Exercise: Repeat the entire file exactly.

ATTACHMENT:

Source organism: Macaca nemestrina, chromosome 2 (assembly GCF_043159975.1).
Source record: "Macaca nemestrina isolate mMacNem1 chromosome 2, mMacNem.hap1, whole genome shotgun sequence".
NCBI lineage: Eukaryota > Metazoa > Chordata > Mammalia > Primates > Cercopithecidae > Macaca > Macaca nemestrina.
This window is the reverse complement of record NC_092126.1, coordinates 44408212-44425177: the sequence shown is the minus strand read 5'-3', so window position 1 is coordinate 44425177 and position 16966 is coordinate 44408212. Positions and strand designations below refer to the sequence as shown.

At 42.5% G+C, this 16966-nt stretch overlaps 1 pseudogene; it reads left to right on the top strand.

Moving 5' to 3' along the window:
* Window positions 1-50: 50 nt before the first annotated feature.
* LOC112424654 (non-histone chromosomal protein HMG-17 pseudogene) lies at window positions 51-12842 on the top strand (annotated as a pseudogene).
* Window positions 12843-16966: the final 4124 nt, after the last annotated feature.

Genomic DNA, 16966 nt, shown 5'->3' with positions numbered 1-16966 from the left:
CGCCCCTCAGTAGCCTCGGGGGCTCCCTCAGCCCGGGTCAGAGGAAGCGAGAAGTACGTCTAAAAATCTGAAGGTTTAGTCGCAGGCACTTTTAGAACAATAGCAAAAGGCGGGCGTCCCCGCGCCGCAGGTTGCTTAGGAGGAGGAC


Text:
Source organism: Macaca nemestrina, chromosome 2 (assembly GCF_043159975.1).
Source record: "Macaca nemestrina isolate mMacNem1 chromosome 2, mMacNem.hap1, whole genome shotgun sequence".
NCBI lineage: Eukaryota > Metazoa > Chordata > Mammalia > Primates > Cercopithecidae > Macaca > Macaca nemestrina.
This window is the reverse complement of record NC_092126.1, coordinates 44408212-44425177: the sequence shown is the minus strand read 5'-3', so window position 1 is coordinate 44425177 and position 16966 is coordinate 44408212. Positions and strand designations below refer to the sequence as shown.

At 42.5% G+C, this 16966-nt stretch overlaps 1 pseudogene; it reads left to right on the top strand.

Moving 5' to 3' along the window:
* Window positions 1-50: 50 nt before the first annotated feature.
* LOC112424654 (non-histone chromosomal protein HMG-17 pseudogene) lies at window positions 51-12842 on the top strand (annotated as a pseudogene).
* Window positions 12843-16966: the final 4124 nt, after the last annotated feature.

Genomic DNA, 16966 nt, shown 5'->3' with positions numbered 1-16966 from the left:
CGCCCCTCAGTAGCCTCGGGGGCTCCCTCAGCCCGGGTCAGAGGAAGCGAGAAGTACGTCTAAAAATCTGAAGGTTTAGTCGCAGGCACTTTTAGAACAATAGCAAAAGGCGGGCGTCCCCGCGCCGCAGGTTGCTTAGGAGGAGGAC